The exchange marked a pivotal moment in the growing crisis of confidence in the government’s response to the disaster. Jonathan Kern featured it in his NPR guidebook Sound Reporting, as an illustration of Siegel’s “number one rule of reporting: ‘Listen very carefully to what the person you’re interviewing is saying.’”

Siegel has drawn criticism, however, for being too responsive to criticism from the right. When Reagan-era State Department officials complained about the network’s coverage of Nicaragua, he invited them to lunch with NPR reporters. In response to criticism from Mother Jones, Siegel told one of their reporters, “I have never been terribly concerned about left-wing magazines painting NPR as turning right.”

Given this attitude, NPR’s move rightward since the 1980s — which even Newt Gingrich acknowledged to The Nation — should come as no surprise. Still, the network’s reputation for liberalism continues to spark existential threats whenever Congress or the White House threaten to eliminate CPB.

I asked Siegel if reporting on Donald Trump has strained his capacity for equanimity, and his measured response suggests not. “It has been perhaps more than a little bit difficult,” he says, to report on public statements by the Trump administration that require the caveat, “there’s no basis for that in fact.”

Yet, as he sees it, nothing that Trump has done so far matches President Nixon’s directive to the FBI to investigate the late Daniel Schorr, a longtime colleague and news analyst. Siegel compares Trump, an outsider with a mandate to shake up Washington, to President Carter, who tried and failed to do the same thing 40 years earlier.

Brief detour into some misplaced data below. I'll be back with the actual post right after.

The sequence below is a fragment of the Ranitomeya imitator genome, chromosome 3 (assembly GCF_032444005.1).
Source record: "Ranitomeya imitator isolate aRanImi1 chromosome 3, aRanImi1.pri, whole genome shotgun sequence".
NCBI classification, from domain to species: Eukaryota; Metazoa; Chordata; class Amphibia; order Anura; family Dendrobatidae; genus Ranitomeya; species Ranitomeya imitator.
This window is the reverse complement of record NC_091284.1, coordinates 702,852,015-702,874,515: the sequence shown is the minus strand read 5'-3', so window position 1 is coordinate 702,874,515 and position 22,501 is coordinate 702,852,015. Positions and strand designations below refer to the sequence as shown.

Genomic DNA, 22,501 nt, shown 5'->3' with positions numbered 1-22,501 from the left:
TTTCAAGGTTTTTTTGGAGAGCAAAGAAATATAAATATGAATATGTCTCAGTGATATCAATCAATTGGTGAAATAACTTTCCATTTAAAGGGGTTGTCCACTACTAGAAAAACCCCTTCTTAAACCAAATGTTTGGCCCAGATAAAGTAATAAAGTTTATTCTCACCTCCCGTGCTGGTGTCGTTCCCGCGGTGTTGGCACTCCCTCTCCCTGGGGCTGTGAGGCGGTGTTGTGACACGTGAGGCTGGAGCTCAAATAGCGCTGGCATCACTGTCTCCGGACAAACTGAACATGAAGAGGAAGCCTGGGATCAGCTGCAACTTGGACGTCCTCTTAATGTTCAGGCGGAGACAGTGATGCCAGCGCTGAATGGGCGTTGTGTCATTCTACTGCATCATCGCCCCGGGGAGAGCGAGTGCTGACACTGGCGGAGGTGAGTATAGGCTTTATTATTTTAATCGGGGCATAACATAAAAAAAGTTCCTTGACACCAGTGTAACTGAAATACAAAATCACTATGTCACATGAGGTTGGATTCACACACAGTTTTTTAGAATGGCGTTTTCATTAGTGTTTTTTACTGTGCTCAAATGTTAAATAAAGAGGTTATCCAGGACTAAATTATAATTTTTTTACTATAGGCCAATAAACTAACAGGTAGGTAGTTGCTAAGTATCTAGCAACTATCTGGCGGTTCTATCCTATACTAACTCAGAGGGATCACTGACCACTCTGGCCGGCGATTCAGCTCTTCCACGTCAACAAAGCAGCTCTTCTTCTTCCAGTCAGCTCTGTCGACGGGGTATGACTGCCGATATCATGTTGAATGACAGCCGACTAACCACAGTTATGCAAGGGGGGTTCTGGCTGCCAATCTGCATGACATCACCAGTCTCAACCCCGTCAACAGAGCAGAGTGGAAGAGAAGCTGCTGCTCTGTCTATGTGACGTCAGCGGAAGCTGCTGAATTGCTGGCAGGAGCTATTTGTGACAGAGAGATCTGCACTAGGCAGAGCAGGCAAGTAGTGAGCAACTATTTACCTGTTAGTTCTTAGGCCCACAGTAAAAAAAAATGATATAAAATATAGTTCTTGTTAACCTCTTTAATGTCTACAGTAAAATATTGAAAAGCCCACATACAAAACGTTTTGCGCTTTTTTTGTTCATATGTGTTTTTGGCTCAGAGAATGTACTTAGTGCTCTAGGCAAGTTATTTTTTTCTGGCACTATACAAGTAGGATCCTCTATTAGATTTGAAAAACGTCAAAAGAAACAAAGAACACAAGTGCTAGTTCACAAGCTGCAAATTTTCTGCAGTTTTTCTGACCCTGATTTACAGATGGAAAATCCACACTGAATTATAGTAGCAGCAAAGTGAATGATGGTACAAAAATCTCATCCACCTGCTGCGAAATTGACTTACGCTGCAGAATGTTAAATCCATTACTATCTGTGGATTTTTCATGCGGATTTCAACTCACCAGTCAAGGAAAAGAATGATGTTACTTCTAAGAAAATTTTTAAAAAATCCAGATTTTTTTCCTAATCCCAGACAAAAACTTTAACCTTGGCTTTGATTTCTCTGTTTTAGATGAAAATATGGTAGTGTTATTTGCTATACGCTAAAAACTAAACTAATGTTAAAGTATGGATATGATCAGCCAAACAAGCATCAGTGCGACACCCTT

It’s a fascinating analogy, framing his own career chronologically, temperamentally and ideologically with remarkable economy.

Hidden qualities

It occurs to Kernis that ATC listeners might not realize Siegel’s “remarkably wicked sense of humor.” Totenberg made much the same point in an interview that was punctuated by guffaws as she recalled how well her colleague’s sharp wit has served him and NPR’s journalists.

It enabled him to “do union negotiations without blowing up the building,” Totenberg says. In one such case, “We were having a stupid fight about if NPR would pay for laundry for foreign correspondents in combat zones like Lebanon,” Totenberg said. Siegel was trying to explain that going out to do laundry could put a reporter in a dangerous situation, she recalls. Then he added, “Until recently, the most dangerous thing anyone at NPR did was get in a car with Nina Totenberg.”

Colleagues praise another characteristic that’s also less apparent to listeners — Siegel’s on-air vocal performance. In his voice, they seem to hear a metonym for what they cherish about NPR itself.

Simon describes it as “dulcet without being dull” and “authoritative without being pompous.” He adds — his own voice lowering as if relating a confidence — “You don’t get that voice unless you know what you’re talking about.”

It’s not the beauty of Siegel’s voice, according to Kernis. “It’s what he represents: that you could be welcoming and intelligent, and occupy that very intimate space in people’s homes and cars and lives all at the same time,” he says.

Totenberg admires his commitment to “using regular language” and “common sense” usage practices “so that everyone can understand.”

While generally not eager to talk about himself, Siegel warms to the topic of describing the influence of his family and upbringing in shaping his distinctive voice. “I was raised in a household that was nearly obsessive about speech,” he tells me.